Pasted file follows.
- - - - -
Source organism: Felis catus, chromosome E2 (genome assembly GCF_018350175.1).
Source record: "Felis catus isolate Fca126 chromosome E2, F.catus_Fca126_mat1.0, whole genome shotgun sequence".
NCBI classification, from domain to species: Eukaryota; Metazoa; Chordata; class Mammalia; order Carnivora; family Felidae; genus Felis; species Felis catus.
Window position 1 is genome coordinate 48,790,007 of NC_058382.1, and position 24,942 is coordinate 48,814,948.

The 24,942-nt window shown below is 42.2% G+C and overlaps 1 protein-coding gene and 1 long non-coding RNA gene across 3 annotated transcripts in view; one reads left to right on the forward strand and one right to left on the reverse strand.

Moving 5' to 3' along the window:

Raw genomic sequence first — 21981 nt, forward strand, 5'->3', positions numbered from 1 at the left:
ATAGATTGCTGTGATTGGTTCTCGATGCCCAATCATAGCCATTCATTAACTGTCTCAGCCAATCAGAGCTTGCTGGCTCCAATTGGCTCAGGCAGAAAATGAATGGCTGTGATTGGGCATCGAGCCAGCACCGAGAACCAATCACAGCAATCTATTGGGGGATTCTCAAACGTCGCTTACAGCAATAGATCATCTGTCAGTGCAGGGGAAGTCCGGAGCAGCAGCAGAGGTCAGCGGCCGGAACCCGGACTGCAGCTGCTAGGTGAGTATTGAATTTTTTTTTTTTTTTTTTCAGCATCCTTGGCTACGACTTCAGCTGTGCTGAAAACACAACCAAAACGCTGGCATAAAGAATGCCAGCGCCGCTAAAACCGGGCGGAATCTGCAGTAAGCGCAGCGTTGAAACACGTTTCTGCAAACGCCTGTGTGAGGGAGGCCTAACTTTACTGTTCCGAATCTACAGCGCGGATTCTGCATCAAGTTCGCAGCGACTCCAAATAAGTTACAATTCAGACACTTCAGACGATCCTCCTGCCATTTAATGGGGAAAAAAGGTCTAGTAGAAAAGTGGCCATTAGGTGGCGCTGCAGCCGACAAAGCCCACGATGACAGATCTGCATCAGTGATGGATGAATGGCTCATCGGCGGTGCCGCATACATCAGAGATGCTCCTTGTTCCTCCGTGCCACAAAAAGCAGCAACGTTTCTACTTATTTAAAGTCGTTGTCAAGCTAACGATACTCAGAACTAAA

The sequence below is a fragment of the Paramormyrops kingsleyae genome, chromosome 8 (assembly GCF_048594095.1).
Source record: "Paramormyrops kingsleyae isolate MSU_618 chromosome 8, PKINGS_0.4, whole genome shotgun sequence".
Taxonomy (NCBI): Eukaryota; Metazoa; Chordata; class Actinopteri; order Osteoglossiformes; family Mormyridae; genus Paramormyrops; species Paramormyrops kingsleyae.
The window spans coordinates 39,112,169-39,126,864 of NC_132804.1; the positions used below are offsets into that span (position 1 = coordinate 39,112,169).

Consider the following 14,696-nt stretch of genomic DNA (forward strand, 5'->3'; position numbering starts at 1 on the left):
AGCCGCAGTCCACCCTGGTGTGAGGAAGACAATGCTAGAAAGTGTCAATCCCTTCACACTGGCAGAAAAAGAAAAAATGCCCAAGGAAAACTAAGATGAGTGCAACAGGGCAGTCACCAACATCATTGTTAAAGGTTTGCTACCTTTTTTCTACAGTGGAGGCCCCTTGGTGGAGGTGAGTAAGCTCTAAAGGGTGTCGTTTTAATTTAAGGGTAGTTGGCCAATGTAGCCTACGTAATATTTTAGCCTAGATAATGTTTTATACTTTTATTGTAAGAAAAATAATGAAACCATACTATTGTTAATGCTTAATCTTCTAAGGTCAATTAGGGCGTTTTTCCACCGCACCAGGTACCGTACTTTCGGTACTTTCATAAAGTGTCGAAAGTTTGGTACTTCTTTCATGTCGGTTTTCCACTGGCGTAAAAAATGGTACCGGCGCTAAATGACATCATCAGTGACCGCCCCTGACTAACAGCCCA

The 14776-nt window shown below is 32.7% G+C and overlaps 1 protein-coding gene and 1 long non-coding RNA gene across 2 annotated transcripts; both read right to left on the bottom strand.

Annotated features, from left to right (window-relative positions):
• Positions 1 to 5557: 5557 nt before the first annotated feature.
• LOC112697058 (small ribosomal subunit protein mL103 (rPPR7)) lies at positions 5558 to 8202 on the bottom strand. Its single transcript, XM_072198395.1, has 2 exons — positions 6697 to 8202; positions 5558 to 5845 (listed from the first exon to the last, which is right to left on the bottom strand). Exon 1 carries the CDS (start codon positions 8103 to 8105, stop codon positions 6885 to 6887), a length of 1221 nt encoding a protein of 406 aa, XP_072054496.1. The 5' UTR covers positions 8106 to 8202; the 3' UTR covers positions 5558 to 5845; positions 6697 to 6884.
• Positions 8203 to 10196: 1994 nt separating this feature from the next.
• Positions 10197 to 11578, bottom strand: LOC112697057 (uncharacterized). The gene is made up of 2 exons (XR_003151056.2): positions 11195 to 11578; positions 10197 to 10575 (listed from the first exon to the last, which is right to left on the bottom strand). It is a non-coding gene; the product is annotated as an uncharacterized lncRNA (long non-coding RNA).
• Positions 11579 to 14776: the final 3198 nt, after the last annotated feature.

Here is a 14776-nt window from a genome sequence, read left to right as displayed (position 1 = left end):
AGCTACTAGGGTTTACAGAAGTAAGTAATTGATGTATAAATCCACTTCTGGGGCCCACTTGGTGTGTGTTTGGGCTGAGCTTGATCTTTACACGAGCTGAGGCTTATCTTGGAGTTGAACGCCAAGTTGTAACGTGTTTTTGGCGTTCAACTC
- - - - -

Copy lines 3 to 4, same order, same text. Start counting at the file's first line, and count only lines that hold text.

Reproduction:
NCBI classification, from domain to species: Eukaryota; Metazoa; Chordata; class Mammalia; order Carnivora; family Felidae; genus Felis; species Felis catus.
Window position 1 is genome coordinate 48,790,007 of NC_058382.1, and position 24,942 is coordinate 48,814,948.